I spent all of yesterday with the Eleanor & Park audiobook playing while I nursed my post-bachelorette party hangover. I rehydrated to the two different voices reading Eleanor and Park’s parts (genius idea, really, to increase the emotionally impact by having two distinct voices in actual sound as well as diction). When I knew I should be going to sleep because tomorrow was the first day at my brand new job—I let the audiobook play for another two hours instead.
Rainbow Rowell captures the teenage voice so beautifully. My heart ached, and even the pop culture references that usually make me feel woefully out-of-touch and un-cool didn’t matter in that swirling mass of nostalgic teenage emotion. For a while I was worried, knowing what I do about stories, because the conflict of whether or not there is a romance was settled far too soon. Which foretold a far darker conflict later on—which Rowell delivered. The body issues were explored with such grace. No heavy-handed moralizing here, just speculation. What would happen if you took a normal teenager, self-conscious and facing body-shaming from all sides, and made them feel temporarily safe with someone who loved them exactly as they were? And how true to life, that both Eleanor and Park felt the same way, that they just couldn’t imagine what the other saw in them.
I first heard about this book when Robin Benway visited one of my graduate school residencies with UCR Palm Desert’s MFA program. Someone asked her what she’d read recently that she loved, and she mentioned Eleanor & Park. Then a young adult editor a couple residencies later seconded that. I’ve seen people name it as their recent favorite fairly often since then, in articles and Facebook posts. With the wedding coming up so soon, I wanted a reminder of romance in its most passionate form. No one knows how to love more passionately than teenagers. We might love in healthier ways when we get older, but you have to admire the tenacity and intensity of teenage love.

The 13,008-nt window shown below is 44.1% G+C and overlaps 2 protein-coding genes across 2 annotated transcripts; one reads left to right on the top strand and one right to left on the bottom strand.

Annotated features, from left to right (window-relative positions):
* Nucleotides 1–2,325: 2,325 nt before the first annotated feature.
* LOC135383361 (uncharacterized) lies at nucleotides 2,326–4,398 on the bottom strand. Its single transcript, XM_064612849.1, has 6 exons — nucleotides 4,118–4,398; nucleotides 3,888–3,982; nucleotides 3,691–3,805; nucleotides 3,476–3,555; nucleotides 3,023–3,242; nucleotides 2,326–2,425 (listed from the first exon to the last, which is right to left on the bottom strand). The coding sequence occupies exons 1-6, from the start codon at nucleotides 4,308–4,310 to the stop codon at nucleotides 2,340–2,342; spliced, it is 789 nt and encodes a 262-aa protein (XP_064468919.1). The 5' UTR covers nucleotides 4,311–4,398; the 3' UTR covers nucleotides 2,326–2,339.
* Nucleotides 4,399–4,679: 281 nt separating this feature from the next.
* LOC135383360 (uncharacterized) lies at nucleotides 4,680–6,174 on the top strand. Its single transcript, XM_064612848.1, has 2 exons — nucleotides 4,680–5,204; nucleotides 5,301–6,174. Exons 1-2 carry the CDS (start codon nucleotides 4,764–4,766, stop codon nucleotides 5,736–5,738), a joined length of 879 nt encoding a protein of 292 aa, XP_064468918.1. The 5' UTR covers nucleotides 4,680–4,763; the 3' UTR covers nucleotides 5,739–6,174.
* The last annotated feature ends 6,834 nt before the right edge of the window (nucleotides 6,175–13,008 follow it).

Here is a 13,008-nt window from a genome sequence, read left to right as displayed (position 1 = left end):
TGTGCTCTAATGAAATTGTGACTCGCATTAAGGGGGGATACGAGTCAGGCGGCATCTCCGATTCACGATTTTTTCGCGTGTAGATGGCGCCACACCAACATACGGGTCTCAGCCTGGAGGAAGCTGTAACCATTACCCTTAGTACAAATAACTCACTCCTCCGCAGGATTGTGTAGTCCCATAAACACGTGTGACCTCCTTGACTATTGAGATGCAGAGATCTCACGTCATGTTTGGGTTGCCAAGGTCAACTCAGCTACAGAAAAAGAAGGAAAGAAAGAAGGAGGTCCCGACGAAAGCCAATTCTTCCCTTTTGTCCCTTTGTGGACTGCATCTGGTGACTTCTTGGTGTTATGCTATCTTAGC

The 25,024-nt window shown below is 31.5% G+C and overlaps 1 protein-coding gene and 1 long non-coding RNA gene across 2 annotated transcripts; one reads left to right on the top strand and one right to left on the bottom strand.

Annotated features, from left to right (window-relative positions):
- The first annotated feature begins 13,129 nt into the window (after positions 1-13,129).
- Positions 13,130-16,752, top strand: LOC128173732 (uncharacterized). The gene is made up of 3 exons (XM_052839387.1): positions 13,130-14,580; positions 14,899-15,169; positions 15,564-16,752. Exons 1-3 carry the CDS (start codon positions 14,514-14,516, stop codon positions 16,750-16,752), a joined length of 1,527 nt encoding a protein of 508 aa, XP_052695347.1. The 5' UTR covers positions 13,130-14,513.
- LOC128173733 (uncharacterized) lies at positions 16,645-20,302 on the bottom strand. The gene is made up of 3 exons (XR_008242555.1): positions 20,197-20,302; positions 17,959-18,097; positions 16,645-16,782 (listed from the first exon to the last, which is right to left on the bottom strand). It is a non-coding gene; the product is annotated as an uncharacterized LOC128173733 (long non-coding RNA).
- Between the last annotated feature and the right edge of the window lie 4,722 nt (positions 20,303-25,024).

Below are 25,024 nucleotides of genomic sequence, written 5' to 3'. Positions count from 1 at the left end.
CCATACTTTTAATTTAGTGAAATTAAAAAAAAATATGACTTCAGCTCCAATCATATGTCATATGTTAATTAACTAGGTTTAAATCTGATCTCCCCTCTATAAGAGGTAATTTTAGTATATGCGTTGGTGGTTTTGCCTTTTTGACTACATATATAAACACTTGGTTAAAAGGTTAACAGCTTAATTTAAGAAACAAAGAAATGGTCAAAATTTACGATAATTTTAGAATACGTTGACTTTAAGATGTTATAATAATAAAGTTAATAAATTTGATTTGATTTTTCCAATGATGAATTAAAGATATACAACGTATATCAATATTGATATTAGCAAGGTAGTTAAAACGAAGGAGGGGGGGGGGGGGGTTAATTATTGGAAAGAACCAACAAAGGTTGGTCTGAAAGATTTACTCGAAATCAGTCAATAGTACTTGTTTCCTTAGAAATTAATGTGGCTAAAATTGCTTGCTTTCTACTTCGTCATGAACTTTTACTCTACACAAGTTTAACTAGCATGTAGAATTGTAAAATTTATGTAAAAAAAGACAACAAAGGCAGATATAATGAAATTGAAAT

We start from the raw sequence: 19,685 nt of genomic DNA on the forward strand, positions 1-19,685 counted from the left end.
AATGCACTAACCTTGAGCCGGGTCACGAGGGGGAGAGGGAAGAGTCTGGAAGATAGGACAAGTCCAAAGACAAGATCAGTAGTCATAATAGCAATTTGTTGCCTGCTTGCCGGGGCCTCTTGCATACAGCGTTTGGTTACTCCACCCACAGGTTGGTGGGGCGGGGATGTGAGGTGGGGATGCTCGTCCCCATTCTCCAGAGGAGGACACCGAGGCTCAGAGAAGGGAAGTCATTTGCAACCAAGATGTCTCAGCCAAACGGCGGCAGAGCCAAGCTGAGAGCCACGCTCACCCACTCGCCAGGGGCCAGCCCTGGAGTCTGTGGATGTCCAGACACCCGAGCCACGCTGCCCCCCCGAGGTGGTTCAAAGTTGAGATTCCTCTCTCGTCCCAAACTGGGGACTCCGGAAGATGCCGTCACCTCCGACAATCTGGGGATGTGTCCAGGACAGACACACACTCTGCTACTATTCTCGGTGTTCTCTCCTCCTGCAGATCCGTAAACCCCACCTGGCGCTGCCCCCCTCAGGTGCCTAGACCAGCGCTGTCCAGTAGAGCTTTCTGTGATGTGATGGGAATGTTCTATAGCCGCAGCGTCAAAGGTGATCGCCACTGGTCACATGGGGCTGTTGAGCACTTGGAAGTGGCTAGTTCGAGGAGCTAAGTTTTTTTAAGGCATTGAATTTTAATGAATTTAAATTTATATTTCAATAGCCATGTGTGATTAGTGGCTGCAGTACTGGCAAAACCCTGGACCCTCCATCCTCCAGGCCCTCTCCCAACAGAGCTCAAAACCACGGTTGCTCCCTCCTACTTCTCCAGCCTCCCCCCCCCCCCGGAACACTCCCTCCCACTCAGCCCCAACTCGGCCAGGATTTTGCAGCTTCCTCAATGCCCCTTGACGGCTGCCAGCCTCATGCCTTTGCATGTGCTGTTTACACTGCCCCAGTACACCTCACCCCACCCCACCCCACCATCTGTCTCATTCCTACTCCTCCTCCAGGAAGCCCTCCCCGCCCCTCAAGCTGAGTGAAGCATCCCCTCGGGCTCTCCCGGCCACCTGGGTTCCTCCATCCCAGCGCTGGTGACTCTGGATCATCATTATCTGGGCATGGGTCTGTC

If I had to pick a favorite, between Eleanor and Park, I think I would be completely stuck. That’s how well Rowell writes both of them. They are real and beautiful and unique. So real that you can’t say you like one more than the other. They both have flaws, they are both amazing. I did find myself frustrated with Eleanor sometimes, when she would pull away, or not say things that I thought she should. And then I would remind myself what it felt like to be a teenager, knowing the percentage of the time things actually worked out in your favor when you were brave or stupid enough to speak up. Knowing how often adults just didn’t seem to listen, or care. And when Eleanor started to trust Park, even if she still struggled, even if she still pulled away, it was so real. I don’t know many people who escaped childhood without trust issues of one kind or another, and of course Eleanor would have a harder time trusting in their relationship. It’s like any time I notice someone making a mistake—if I can see why they’ve done it, I’m not angry or frustrated anymore.
I would recommend Eleanor & Park to anyone. It brings back wonderful nostalgia, if you had a high school sweetheart you cared intensely for, and it’s so real that it could convince people who didn’t experience teenage love that they really knew what it felt like, just by hearing Eleanor and Park’s story. And I imagine as a teenager, it would feel like the truest story, like it really got me in a way other literature seldom did.
I hope I can pick up a physical copy of this one, as I’d like to be able to go over some sections a few times, to really savor them in a way you can’t when the audiobook just keeps on playing. It’s more than worthy of a re-read, and I’m going to see if I can slip it onto my soon-to-be-husband’s playlist for one of his long drives. I think he’d love it.